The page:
PayPal (NASDAQ:PYPL) is synonymous with peer-to-peer (P2P) payments, as that was the very first product it ever introduced in the late '90s. Yet two decades later, the P2P payments space is seeing a sort of renaissance as companies are putting newfound effort into developing P2P payment services, driven by rising consumer demand for such services.
The largest financial institutions in the U.S. are now ready to roll out their competing offering, Zelle, which they partnered to develop years ago. Zelle's big differentiating feature was going to be instant bank transfers that are processed in minutes instead of days. Today, PayPal announced that it's getting that feature, too.
A small price to pay
The payments company says that U.S.-based users will "soon" be able to transfer funds instantly to their bank accounts, provided that they use an eligible Visa (NYSE:V) or Mastercard (NYSE:MA) debit card. These transfers should process within a few minutes (in some cases upwards of 30 minutes, depending on the bank). The program will launch in beta but will roll out more broadly in the near future. For now, the new offering is limited to PayPal and not its subsidiary P2P services like Venmo or Xoom, but the company intends on adding the functionality to Venmo at a later date.
Visa and Mastercard are doing the heavy lifting behind the scenes with facilitating and processing the instant transfers. PayPal announced expanded partnerships with both payment processing companies last year (Visa in July, Mastercard in September). Both prior announcements specifically mentioned the ability to instantly cash out funds via debit cards, so today's news shouldn't come as a surprise.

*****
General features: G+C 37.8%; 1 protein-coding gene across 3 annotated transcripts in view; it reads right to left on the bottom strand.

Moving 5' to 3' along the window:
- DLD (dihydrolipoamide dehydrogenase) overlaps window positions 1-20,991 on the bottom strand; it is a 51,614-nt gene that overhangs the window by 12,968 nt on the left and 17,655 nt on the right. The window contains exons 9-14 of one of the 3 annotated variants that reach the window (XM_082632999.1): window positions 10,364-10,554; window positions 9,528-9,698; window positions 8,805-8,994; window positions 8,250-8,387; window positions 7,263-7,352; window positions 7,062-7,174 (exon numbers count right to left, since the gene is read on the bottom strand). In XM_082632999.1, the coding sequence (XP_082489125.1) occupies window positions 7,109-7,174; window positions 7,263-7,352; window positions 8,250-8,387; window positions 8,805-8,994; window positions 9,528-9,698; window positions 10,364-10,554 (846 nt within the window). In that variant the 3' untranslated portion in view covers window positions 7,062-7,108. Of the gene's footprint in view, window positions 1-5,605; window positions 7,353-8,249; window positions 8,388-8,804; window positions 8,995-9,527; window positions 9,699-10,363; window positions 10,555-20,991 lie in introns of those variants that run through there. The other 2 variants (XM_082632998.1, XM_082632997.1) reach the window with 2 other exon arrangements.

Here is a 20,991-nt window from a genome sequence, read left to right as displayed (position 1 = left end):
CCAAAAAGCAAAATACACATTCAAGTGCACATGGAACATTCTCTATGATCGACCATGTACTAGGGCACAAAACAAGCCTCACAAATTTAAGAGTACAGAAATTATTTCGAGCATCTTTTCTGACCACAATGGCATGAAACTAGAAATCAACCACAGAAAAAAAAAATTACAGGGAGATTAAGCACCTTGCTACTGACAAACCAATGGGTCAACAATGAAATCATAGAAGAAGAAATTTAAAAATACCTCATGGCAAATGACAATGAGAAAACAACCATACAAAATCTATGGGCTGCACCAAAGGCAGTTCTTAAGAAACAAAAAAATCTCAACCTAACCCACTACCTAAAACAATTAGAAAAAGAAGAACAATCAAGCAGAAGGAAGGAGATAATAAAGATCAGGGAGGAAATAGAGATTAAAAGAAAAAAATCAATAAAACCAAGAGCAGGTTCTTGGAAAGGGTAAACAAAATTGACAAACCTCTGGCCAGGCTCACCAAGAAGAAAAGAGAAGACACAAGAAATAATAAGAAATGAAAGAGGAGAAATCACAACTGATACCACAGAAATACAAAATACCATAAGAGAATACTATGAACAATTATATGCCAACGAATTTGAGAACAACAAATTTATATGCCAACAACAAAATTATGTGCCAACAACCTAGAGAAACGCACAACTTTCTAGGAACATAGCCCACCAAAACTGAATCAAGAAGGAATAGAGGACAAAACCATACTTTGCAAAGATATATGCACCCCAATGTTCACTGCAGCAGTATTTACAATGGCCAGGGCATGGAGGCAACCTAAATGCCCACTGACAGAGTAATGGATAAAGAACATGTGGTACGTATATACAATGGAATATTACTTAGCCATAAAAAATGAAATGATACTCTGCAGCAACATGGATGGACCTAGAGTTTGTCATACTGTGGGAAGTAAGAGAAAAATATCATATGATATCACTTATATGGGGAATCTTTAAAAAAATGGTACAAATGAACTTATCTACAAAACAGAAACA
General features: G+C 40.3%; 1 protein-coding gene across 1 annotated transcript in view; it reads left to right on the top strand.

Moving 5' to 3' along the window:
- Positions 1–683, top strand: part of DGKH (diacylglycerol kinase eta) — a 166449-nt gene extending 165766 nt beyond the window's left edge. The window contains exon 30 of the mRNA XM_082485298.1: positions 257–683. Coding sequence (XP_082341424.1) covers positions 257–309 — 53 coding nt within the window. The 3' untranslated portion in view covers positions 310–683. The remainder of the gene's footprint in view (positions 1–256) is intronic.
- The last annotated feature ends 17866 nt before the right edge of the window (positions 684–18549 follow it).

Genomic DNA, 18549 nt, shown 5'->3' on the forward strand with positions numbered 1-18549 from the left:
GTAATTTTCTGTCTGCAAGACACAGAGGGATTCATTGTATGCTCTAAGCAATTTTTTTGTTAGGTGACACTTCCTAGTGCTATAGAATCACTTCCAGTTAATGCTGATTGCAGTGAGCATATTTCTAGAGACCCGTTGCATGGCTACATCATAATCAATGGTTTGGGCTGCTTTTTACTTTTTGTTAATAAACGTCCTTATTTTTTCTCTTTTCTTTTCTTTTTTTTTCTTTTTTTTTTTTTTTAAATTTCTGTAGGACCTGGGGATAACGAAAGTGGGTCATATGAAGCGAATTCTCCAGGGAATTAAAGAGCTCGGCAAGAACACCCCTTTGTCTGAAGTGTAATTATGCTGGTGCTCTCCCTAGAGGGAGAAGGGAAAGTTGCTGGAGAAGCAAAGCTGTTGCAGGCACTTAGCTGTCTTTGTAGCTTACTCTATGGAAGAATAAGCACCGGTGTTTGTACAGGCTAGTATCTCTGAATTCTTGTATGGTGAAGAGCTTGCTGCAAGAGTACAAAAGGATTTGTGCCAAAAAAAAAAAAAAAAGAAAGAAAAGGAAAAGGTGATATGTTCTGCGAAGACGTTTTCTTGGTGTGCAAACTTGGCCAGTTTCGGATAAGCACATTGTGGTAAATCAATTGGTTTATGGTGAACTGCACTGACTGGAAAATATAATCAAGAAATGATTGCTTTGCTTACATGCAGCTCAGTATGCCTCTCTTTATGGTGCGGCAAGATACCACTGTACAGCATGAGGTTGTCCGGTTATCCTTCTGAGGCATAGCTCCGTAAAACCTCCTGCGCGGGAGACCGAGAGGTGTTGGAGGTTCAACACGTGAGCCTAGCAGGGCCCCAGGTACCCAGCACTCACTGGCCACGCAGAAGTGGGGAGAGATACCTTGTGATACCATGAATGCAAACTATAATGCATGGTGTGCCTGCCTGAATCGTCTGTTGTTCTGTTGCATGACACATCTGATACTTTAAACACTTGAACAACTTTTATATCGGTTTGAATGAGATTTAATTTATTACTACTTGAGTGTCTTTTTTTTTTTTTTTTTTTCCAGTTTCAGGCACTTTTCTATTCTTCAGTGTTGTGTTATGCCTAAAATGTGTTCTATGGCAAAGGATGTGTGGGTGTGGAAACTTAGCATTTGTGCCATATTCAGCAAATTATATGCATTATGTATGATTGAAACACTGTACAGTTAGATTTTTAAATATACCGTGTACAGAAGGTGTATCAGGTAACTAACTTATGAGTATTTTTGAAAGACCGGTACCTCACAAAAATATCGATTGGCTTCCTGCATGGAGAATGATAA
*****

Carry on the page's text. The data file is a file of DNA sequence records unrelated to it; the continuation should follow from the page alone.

The only kicker is that the instant transfers won't be free: There will be a $0.25 fee per transfer. Presumably, this is what Visa and Mastercard are charging PayPal for the service, and PayPal is just passing that cost along to users. It may not sound like a lot, but it may not be worth it to many users, since the free option that takes one business day is probably sufficient for many people.
P2P payments have taken off recently in part because users are increasingly splitting tabs at coffee shops, restaurants, and bars, which are small transactions; paying a $0.25 fee to instantly access the $3 that your friend just sent you hardly seems worth it, for example. It could make sense for larger transactions, though, like roommates splitting rent.
Messaging and payments could be a paradigm shift
PayPal is still an industry leader here, but it's going to need to play some serious defense going forward as competition only intensifies. Beyond heavyweights stepping in, there is a broader shift of messaging platforms integrating P2P payments, a trend that has become increasingly popular in Asia (most notably with WeChat in China). Whether or not this trend spreads to the U.S. or other Western markets remains to be seen, but it won't be for lack of trying.
Former PayPal exec David Marcus is in charge of Facebook Messenger and its P2P payments strategy, for instance, and confirmed in a recent interview with Recode that the social network is "continuing to invest in payments" in order to "remove friction from that funnel."
If messaging and P2P payments do take off, though, that could represent a potential risk to PayPal as it doesn't -- nor should it ever -- operate any messaging services. The good news is that many of these messaging services are becoming platforms in and of themselves, increasingly supporting and encouraging third-party integrations. It wouldn't be too hard for PayPal to integrate with some of them.